“Yeah, G’day, it’s Barry here, the removalist. Look, we won’t be up your way next week after all – we’ll be there Friday afternoon, Saturday morning instead. That’s this week, love. See ya then!”
And that’s how my move – initially planned to stretch over three weeks – condensed into four days of madness.
I’m an old hand at moving. Early in my teens I stopped counting moves somewhere around the thirtieth address change. Yet even with the years of packing into boxes and moving trucks, I’m still surprised at how quickly my life can be bundled up and transplanted. I know how to pack my few, cherished ornaments amongst my books so they don’t get crushed, how to stack my dishes so they can survive a tumble, which items to save to the very last or pack together for immediate use when I arrive to wherever I will begin to call home. It’s reassuring to know that while my life can be parcelled into twenty-three boxes, my memories (and baggage) take up only the room in my head.
But where I move to isn’t home until certain items are unpacked, rearranged, identified. My sons’ bedrooms are organised first, and this time – in a joyous celebration – they were able to put the television and associated electronica together themselves. I leave my bookcase bare until the lounge room and kitchen are unpacked, then as a treat to myself lovingly pull out each of my papery friends from the cartons and arrange them just so – then I consider myself “home”.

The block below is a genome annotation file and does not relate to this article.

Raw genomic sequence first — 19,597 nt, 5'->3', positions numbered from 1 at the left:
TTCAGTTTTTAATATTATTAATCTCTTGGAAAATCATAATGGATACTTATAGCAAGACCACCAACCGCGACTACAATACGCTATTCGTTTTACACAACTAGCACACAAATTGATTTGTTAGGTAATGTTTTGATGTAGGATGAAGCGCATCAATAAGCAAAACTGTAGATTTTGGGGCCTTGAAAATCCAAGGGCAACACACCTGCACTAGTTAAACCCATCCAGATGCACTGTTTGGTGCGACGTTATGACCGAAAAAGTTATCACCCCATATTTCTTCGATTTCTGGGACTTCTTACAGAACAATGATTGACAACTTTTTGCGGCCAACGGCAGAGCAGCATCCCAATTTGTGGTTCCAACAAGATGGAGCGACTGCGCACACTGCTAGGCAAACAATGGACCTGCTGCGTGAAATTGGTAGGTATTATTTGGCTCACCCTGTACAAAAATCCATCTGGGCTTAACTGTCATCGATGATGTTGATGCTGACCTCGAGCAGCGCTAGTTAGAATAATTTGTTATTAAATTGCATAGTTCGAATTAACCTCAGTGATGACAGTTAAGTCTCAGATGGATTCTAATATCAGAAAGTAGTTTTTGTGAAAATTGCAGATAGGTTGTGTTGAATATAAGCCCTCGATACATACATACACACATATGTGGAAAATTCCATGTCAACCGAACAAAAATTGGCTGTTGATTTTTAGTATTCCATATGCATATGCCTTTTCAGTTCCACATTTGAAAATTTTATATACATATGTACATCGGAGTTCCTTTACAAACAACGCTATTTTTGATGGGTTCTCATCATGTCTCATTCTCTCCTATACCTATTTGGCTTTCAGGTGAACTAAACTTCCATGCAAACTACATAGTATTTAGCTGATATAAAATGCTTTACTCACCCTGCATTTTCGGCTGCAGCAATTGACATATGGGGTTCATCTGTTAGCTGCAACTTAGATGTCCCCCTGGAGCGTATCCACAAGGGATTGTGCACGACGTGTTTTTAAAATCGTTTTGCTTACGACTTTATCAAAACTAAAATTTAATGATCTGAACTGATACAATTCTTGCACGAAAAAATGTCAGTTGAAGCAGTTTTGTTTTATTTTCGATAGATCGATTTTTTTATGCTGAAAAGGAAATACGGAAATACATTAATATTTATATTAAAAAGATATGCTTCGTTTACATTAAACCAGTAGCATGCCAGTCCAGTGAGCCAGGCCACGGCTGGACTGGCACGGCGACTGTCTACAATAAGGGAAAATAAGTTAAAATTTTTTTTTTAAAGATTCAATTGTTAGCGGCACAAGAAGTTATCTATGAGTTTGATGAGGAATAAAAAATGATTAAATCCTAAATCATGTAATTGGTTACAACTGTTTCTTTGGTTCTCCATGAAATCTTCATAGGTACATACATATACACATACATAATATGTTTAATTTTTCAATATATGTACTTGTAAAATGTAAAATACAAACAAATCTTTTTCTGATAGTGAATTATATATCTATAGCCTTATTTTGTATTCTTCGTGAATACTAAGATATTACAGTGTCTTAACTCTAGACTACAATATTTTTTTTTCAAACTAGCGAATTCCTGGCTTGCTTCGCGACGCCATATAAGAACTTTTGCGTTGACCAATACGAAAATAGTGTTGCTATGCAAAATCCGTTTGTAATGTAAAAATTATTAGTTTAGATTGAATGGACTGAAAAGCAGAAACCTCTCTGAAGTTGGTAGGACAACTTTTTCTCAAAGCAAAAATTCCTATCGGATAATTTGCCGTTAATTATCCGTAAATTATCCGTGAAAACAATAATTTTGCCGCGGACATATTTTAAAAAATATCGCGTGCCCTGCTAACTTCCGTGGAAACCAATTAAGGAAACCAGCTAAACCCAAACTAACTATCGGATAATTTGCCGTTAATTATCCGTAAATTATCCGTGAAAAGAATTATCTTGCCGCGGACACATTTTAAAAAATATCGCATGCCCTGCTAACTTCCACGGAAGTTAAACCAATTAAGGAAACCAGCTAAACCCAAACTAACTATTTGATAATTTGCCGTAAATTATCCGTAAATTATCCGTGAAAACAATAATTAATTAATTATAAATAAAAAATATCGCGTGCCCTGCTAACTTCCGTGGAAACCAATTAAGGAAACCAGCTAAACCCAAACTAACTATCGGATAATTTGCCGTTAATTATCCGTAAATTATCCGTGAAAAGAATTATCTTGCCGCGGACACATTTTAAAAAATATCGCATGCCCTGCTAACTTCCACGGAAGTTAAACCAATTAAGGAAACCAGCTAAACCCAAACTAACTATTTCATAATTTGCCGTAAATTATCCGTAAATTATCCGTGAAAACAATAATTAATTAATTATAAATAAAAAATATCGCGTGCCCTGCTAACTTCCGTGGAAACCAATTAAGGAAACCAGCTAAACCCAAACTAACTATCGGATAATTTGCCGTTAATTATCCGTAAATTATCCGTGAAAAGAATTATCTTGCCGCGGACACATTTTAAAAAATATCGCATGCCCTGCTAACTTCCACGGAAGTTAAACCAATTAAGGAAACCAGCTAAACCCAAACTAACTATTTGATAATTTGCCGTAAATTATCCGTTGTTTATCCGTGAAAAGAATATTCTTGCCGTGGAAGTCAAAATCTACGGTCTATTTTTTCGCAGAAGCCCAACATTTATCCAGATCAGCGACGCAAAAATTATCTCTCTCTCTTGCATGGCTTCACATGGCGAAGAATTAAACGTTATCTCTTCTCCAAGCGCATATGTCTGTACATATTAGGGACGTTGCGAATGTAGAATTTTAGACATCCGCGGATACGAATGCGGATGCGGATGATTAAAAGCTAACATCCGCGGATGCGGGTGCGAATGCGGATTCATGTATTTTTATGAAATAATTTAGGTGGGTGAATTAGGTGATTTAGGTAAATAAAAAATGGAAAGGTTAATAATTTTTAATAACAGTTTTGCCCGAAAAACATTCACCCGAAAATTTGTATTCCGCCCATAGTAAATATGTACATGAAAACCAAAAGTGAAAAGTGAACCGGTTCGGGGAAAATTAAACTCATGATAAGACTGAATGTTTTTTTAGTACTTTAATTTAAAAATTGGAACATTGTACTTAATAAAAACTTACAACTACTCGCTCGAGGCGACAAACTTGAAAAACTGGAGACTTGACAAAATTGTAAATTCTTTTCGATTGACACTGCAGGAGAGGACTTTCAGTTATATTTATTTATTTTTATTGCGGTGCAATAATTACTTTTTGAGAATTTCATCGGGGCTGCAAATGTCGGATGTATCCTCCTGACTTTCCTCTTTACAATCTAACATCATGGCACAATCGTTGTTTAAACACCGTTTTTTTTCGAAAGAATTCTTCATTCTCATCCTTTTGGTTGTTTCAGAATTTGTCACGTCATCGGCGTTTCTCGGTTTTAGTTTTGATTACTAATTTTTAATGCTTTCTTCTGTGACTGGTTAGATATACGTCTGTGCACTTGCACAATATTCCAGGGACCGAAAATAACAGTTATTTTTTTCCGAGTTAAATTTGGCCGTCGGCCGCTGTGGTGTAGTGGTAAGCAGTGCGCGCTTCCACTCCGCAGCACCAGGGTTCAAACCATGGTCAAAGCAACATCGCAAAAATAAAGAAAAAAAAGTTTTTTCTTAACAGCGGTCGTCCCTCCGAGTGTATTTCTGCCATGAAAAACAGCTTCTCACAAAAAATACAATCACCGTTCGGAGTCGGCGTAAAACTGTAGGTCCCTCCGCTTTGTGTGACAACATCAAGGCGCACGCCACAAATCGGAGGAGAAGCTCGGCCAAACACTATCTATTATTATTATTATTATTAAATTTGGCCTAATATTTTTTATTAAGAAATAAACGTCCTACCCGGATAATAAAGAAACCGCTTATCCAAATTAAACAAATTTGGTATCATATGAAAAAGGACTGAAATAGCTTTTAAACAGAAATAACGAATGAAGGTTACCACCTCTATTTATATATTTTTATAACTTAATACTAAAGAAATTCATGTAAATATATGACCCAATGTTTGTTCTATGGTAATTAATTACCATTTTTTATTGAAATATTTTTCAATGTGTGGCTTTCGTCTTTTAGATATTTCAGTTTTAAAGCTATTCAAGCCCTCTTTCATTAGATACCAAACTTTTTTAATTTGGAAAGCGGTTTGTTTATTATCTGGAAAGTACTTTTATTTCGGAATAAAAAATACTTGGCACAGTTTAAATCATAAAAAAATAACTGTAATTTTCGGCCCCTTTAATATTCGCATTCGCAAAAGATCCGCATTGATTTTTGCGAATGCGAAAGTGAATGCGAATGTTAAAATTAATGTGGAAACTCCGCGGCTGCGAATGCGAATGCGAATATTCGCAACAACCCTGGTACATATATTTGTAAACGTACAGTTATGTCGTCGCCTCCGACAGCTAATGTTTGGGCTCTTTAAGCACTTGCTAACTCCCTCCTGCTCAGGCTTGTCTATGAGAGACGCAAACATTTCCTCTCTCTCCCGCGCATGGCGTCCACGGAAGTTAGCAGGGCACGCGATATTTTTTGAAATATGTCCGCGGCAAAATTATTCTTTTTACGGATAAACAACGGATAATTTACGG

Without fail, every time I begin a move or find myself thigh-deep in cardboard while unpacking, my thoughts turn to my great (times four) grandmother, who was sent sailing to Australia at the age of 16, an Irish Potato Famine orphan. She was given one box to hold her belongings, a box no longer, wider, deeper than the distance from my elbow to wrist. One box to carry from her home to the other side of the planet, one box to carry her few clothes, one box that carried her name and the air of Ireland trapped under its lid.
I don’t know what else she had in the wooden box. I’m hoping some good memories tucked in amongst the apron and dress, maybe a book, a stone or a leaf. I hope she had soft cloth to wipe her eyes, and I hope there was hope nestled in deep, ready for whatever the horizon revealed. I hope the box and the objects and dreams tucked inside it made where she lived, home.
When you move, what makes the new place home? If you could only pack a box as long, deep and wide as your elbow to wrist, what would you pack?